The Four Horsemen

From an auto-centric point of view, the four horsemen of the apocalypse might as well be named flood, fire, lightning and crash. It’s not that you can’t possibly fix cars that have been hit by one of these causes; of course you can. Eventually, if money and time are no object. While a flood car, for example, might make a decent side project to keep you busy during lean times, it doesn’t usually make sense from a car owner’s standpoint.

There are strong reasons why most insurance companies will simply write off any vehicle hit by one of the first three of these horsemen as a total loss. First and foremost, there’s the issue of repairability in a timely manner. While you can usually succeed eventually, the insurance company doesn’t want to undertake the expense of a long-term rental. Nor do they wish to risk the possibility that the vehicle will have to be reworked at some future date to fix latent damage that may manifest itself later. For example, a small amount of saltwater intrusion into a wiring harness may cause no problem for a long time, but may eventually result in well-hidden corrosion in the harness, potentially causing or exacerbating future failures.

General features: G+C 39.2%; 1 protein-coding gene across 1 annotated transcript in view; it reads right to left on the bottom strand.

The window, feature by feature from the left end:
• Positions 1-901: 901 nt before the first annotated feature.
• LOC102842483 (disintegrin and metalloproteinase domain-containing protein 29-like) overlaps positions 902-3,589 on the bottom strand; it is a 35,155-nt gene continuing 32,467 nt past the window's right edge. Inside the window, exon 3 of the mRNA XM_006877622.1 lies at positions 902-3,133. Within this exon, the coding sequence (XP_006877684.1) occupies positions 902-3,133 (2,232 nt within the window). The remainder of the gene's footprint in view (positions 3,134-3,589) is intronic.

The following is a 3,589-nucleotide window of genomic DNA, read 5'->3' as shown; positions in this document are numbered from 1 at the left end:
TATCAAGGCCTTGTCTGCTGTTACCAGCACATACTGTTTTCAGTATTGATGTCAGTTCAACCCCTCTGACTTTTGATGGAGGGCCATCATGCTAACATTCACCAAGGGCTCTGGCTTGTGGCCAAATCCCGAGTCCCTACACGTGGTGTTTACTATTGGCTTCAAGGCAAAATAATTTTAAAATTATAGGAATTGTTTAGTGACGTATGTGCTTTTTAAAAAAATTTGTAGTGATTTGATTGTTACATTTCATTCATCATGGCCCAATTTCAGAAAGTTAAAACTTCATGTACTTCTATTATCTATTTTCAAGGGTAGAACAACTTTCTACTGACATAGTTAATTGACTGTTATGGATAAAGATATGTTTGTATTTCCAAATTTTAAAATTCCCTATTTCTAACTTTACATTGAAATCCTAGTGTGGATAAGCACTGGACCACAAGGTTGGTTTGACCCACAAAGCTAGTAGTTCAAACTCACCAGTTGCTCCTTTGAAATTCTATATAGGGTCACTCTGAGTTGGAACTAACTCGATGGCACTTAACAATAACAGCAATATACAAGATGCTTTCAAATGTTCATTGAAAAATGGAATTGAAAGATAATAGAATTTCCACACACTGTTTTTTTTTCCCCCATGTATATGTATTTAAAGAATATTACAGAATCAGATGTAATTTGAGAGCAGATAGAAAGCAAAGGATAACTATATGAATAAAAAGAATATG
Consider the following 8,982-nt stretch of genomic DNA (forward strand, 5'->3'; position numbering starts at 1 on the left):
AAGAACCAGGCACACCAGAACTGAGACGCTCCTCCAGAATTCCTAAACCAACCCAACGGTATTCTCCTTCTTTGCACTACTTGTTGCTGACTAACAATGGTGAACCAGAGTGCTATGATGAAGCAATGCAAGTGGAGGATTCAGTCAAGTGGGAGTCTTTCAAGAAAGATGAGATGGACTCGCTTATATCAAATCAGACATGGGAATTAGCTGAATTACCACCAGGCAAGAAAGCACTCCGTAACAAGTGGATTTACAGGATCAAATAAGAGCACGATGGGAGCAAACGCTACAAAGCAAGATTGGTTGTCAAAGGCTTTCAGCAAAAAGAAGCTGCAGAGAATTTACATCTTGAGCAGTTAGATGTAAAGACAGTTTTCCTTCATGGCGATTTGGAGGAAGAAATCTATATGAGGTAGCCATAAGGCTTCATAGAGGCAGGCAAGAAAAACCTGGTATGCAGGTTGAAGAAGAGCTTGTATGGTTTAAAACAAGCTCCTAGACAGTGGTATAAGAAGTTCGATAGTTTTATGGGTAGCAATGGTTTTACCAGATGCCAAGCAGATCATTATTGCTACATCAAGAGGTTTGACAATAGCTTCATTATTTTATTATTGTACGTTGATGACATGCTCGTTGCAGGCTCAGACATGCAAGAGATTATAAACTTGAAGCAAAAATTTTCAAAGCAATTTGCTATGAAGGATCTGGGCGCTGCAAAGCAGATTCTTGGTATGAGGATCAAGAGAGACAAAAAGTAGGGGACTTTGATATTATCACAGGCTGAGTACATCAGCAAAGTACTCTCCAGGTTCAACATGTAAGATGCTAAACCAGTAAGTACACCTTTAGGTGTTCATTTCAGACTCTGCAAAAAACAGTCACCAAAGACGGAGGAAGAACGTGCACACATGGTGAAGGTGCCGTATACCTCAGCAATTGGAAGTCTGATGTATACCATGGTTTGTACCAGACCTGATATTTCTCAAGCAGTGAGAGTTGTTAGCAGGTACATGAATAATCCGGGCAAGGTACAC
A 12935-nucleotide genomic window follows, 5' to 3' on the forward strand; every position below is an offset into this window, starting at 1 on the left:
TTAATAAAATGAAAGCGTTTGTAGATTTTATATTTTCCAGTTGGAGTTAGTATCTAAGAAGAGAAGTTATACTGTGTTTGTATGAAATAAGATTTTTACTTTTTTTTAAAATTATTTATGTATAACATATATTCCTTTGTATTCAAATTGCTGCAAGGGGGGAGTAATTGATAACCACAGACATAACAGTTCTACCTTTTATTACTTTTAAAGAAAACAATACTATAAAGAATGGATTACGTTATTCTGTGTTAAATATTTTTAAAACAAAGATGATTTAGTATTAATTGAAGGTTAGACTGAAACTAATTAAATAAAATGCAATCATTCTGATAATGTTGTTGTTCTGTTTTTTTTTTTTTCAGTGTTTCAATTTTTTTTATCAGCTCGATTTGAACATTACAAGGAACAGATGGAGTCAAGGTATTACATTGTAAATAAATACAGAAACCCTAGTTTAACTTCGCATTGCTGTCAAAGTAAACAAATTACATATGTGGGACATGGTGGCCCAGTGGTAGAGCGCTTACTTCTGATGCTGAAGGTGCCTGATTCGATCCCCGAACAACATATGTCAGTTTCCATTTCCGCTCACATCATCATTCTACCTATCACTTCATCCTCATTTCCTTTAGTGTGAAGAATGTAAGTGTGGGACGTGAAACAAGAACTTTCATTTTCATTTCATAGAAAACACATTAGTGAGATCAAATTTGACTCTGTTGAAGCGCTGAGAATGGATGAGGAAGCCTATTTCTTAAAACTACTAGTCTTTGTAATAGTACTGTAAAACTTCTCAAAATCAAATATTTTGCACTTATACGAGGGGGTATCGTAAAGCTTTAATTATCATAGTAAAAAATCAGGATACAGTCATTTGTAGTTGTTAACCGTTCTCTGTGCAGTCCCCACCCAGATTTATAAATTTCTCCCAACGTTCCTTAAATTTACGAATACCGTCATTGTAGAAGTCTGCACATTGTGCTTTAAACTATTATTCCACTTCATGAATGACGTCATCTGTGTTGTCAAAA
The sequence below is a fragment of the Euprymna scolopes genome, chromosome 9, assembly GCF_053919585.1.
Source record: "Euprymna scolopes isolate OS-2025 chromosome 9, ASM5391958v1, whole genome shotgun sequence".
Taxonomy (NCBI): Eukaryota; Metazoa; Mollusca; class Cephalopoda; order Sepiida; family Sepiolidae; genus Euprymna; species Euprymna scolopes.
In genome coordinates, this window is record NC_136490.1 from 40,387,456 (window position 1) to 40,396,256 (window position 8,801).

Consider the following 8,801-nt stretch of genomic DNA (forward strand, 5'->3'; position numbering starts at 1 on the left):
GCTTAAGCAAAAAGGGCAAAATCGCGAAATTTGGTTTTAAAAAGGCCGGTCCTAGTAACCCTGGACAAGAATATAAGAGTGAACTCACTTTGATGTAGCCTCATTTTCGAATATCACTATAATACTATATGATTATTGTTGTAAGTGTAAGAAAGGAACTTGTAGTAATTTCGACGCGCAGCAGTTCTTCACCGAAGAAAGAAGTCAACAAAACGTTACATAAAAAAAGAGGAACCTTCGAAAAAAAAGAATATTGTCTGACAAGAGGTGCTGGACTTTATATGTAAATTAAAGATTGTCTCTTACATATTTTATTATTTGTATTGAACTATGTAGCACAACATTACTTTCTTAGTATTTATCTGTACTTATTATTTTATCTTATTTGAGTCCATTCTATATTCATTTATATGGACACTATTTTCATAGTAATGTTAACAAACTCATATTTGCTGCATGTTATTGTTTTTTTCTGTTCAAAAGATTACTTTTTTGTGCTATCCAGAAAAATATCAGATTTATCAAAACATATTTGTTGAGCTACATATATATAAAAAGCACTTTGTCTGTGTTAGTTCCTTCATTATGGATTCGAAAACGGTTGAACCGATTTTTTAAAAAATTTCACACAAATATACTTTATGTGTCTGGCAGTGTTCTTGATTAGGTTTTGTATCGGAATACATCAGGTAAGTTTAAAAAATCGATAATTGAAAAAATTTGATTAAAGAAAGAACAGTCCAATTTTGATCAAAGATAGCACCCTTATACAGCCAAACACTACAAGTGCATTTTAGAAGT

Secondly, there’s the issue of customer satisfaction. People can and do change insurance companies, and are much more likely to do so when they feel that the insurance company has failed to warn them adequately about the advisability of repair.

As to crash, the last of our four horsemen, the questions are somewhat more straightforward and familiar, although they vary considerably from state to state. Before undertaking repairs on crash-damaged vehicles, you have to ask whether it’s a smart move or not. Don’t forget to check your shop’s insurance policy as well; many policies exclude coverage for any repair undertaken on a vehicle with a salvage title. You may also want to consider what impact, if any, your willingness to undertake repairs in such a circumstance might have on your reputation, whether for good or for ill.

There are shops that successfully repair cars that have been subjected to one or another of these calamities. Most of them have paid the price of a relatively steep learning curve, and very few of them offer such services on a direct consumer basis. Most either use such vehicles as long-term projects to be completed during any slow times, or they seek out salvageable cars for eventual resale. This is a viable business model, but is best suited to those who are comfortable with a certain degree of risk and unpredictability.

‘Just Another 6 Months . . .’